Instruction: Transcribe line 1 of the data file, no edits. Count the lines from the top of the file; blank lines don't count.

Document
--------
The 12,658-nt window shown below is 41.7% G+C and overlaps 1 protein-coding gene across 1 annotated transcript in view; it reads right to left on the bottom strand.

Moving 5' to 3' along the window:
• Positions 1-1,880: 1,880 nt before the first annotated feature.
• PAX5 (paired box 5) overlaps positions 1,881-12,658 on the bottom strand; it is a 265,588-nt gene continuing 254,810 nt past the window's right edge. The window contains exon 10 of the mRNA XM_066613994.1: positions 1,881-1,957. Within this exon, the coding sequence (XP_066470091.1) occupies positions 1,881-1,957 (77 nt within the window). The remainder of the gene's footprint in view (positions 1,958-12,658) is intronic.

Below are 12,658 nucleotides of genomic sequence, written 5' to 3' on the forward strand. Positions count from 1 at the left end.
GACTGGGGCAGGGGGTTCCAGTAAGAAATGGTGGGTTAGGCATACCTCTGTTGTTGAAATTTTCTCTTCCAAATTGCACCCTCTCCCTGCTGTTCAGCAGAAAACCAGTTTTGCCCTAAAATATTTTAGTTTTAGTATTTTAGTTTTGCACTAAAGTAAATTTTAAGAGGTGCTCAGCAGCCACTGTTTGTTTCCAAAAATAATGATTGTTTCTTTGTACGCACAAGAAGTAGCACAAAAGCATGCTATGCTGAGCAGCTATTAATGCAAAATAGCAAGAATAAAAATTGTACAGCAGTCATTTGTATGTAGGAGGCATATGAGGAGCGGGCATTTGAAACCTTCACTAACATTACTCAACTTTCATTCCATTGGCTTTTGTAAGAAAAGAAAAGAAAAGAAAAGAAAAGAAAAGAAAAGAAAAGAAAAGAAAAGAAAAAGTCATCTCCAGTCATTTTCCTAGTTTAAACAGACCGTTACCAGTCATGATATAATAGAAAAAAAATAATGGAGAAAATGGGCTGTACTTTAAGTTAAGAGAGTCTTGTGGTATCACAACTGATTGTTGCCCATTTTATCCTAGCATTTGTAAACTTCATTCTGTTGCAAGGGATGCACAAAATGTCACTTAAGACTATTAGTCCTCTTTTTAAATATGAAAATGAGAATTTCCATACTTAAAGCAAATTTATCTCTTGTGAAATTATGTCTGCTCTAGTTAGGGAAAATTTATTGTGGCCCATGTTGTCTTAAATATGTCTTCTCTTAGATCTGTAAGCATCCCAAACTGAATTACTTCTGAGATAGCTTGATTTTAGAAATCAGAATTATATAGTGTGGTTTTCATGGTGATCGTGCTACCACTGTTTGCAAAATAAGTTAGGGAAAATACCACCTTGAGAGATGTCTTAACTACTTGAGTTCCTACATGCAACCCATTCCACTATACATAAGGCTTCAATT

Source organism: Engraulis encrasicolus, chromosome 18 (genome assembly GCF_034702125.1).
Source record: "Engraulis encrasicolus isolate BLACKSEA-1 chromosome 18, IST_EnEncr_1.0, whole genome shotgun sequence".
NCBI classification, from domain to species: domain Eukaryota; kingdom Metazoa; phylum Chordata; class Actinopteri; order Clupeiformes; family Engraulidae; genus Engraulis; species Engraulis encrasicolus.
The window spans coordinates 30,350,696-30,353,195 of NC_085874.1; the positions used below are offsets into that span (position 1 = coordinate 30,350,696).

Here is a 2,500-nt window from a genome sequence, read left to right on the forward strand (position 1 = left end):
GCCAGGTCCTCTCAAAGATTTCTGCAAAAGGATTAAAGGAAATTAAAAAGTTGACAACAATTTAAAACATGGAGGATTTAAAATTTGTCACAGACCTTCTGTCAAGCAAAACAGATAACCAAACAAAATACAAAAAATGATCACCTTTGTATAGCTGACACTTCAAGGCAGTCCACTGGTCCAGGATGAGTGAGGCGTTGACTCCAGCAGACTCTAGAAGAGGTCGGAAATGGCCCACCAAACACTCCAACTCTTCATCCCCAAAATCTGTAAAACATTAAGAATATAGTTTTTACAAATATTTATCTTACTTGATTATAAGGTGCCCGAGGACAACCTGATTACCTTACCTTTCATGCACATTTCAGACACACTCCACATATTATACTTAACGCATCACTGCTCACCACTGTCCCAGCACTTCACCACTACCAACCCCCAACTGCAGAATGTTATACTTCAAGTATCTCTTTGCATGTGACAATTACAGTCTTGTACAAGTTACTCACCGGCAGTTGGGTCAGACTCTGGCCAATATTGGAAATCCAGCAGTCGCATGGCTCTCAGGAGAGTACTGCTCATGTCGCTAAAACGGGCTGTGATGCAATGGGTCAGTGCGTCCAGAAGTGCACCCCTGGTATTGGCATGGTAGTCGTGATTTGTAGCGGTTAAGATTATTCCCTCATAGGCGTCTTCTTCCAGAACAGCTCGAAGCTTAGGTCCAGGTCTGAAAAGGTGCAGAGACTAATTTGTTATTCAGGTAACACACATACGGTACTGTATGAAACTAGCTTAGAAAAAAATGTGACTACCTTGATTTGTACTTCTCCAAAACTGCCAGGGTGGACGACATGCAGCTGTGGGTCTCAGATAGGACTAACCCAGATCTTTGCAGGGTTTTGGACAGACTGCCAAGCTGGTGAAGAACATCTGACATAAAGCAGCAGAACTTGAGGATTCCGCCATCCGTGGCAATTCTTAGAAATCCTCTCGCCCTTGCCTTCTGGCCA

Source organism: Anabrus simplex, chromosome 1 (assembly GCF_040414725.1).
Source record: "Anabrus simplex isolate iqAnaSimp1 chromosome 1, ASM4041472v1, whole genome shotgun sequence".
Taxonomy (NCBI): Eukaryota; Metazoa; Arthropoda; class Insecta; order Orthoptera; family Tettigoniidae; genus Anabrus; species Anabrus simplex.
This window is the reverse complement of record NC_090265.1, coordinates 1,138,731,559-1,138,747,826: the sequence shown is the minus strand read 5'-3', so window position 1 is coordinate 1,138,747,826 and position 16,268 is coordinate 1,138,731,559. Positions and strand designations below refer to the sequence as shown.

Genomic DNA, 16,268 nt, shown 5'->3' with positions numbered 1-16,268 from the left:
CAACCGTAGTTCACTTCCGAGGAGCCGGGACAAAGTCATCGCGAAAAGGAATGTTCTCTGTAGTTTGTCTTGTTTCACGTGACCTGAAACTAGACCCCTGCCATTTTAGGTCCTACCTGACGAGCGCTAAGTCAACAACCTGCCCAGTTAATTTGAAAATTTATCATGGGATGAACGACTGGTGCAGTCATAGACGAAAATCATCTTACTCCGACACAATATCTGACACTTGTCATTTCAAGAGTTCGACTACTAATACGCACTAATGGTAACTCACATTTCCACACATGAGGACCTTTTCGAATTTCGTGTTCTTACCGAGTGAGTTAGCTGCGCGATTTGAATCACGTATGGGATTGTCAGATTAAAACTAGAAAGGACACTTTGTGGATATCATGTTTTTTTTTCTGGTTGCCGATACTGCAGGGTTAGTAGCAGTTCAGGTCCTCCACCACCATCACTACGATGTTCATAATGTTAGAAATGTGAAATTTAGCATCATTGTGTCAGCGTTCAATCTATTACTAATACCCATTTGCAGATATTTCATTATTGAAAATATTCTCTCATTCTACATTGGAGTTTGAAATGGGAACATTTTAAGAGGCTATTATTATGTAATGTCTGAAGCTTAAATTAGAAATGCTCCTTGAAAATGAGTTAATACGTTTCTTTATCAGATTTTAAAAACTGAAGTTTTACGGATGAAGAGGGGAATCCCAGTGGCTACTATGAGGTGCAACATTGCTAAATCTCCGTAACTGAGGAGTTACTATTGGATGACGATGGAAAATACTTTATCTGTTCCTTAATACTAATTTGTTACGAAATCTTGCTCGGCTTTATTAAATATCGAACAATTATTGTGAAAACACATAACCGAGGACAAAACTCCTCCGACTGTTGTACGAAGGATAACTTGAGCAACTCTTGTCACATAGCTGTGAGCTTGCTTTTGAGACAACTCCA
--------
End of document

The 12,658-nt window shown below is 41.7% G+C and overlaps 1 protein-coding gene across 1 annotated transcript in view; it reads right to left on the bottom strand.